Saturday, December 21, 2013

On Homosexuality and Islam - again.

A (Muslim) friend on Facebook posted an article called "Meet America's First Openly Gay Imam." Almost all of the responses, as we can probably imagine, were repulsive, homophobic, disturbing, and ignorant. And very arrogant, I must add. But I'm so, SO happy that this article exists, that homosexual Muslims and Imams exist, and that it's publicly being discussed at last. I'll share my thoughts below on the topic, mostly in responses to the homophobia in the comments to my friend's original post. Some of the comments said, of course (because this is a common thing we hear from a lot of people, whether Muslims or non-Muslims), that homosexuality is a disease and needs to be cured and that we need to help gay people. Dot Dot Dot. And then most of the other comments were further about the whole "I don't have a problem with gay people, but to publicize it and promote it ..." stuff that our ears and minds hurt to hear so much around us all the time when we find ourselves in a world that is oh so miserably being wasted with all sorts of oppression. One of these sorts of oppression is the suppression of views and practices and sexualities and identities we cannot personally relate to and that we have very little understanding, if any understanding at all, of.

Anyway, here goes something that may or may not be worth a share. Peace to all!
Homosexuality isn't the issue or disease here, fellow Muslims. The real disease is our intolerance, our narrow interpretation and practice of Islam that we refuse to believe can be interpreted and practiced in multiple ways--because God is greater than our limited understanding--and our ignorance. I am simply disgusted with the homophobia here, that even in the name of Islam. It's embarrassing. Once upon a backward time in humanity, too, the popular idea was that homosexuality is a disease that could be cured, and it's always disturbing to be reminded that some of us are still stuck in that frozen time. Peace to all, anyway.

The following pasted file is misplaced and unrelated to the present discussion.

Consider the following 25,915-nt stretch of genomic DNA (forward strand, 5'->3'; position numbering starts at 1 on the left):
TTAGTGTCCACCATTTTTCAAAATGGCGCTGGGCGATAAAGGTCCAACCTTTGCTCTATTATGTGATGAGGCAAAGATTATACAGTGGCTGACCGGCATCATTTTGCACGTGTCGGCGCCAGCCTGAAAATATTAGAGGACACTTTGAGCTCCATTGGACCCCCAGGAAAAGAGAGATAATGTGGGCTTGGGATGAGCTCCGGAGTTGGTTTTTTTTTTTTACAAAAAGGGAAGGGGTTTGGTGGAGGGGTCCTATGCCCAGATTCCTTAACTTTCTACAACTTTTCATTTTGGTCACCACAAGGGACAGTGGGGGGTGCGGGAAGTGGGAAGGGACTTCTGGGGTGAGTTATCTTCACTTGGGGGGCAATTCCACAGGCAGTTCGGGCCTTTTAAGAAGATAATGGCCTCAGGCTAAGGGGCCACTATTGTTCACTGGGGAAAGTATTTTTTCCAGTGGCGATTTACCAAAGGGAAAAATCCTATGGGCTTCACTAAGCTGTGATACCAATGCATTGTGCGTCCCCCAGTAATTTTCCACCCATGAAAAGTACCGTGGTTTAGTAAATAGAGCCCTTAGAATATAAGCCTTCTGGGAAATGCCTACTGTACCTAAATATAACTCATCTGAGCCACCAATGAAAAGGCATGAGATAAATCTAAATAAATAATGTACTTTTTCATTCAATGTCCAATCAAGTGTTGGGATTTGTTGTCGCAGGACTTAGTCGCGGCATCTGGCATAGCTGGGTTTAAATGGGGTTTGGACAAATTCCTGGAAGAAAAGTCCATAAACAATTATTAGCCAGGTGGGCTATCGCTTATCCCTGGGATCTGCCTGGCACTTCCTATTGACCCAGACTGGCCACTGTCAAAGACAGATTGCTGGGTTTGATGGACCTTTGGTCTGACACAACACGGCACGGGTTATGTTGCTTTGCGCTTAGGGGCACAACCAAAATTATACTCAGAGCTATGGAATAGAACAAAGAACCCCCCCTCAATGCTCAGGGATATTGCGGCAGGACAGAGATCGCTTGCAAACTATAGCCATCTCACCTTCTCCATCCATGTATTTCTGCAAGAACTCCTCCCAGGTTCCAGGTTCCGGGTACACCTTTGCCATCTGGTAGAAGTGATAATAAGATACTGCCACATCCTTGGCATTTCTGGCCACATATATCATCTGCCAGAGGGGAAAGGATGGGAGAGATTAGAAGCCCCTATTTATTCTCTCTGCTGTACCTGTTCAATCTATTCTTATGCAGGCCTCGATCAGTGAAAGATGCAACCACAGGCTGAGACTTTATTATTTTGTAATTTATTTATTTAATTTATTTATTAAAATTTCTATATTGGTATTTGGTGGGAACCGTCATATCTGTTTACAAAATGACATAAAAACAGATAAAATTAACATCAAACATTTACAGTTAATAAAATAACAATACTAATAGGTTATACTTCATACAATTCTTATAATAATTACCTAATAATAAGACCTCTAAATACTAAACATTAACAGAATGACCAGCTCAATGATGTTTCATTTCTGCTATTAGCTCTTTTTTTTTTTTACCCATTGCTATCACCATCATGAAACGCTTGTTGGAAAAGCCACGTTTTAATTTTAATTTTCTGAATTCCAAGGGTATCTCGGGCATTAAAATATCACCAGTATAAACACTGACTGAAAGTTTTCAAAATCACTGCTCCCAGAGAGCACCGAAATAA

There's a great deal of scholarship on the topic of homosexuality & Islam, from traditional perspectives and non-traditional perspectives (to use the dichotomy loosely). My problem is with some of us asking questions as though they've never been asked before. Possible answers do exist, y'all. You might not like them, but others among us might find them helpful. So especially in a time when knowledge is dangerously available at our finger tips, what's the hesitance, if not downright refusal, with turning to actual scholarly material instead of going in circles with our qs on anything Islam? Granted that most of us will not consider the same sources authoritative, but there's truly no harm but only good in understanding this issue from the perspective of this imam, from your own perspectives, and from others that you may have never thought imaginable before. Qur'anic verses we're throwing left and right unfairly to our own advantage have been and *continue to be* discussed by scholars of various beliefs, including those you'll agree with, those you'll disagree with kindly, those you'll condemn, those you might never understand at all. Why not look the issue up to see how Muslim gay imams, Muslim homosexuals, and non-homophobic Muslims see this issue instead of implying that things are always black and white and that it's your way/interpretation/understanding or hellfire?

P.S. While some possible answers do exist (or at least a vibrant and important discussion on the topic does), that's not to say that it's even nearly sufficient. We Muslims need to seriously let go of our fear of all things "gay" and stop seeing everything we personally disagree with or personally find repulsive because of our narrow-mindedness, which we misleadingly attribute to a religion that's far greater than you and me, and open our eyes to the possibility of not knowing everything on a topic that's considered a taboo in 2013.
Other homosexuality-related posts:


  1. There is nothing wrong with being gay...or kaffir or incest or pedophilia or anything these days. In ten years time they say everybody will have a sexuality that is fluid anyway. That's the real winner.
    (What's wrong with zina anyway ?)


Dare to opine :)

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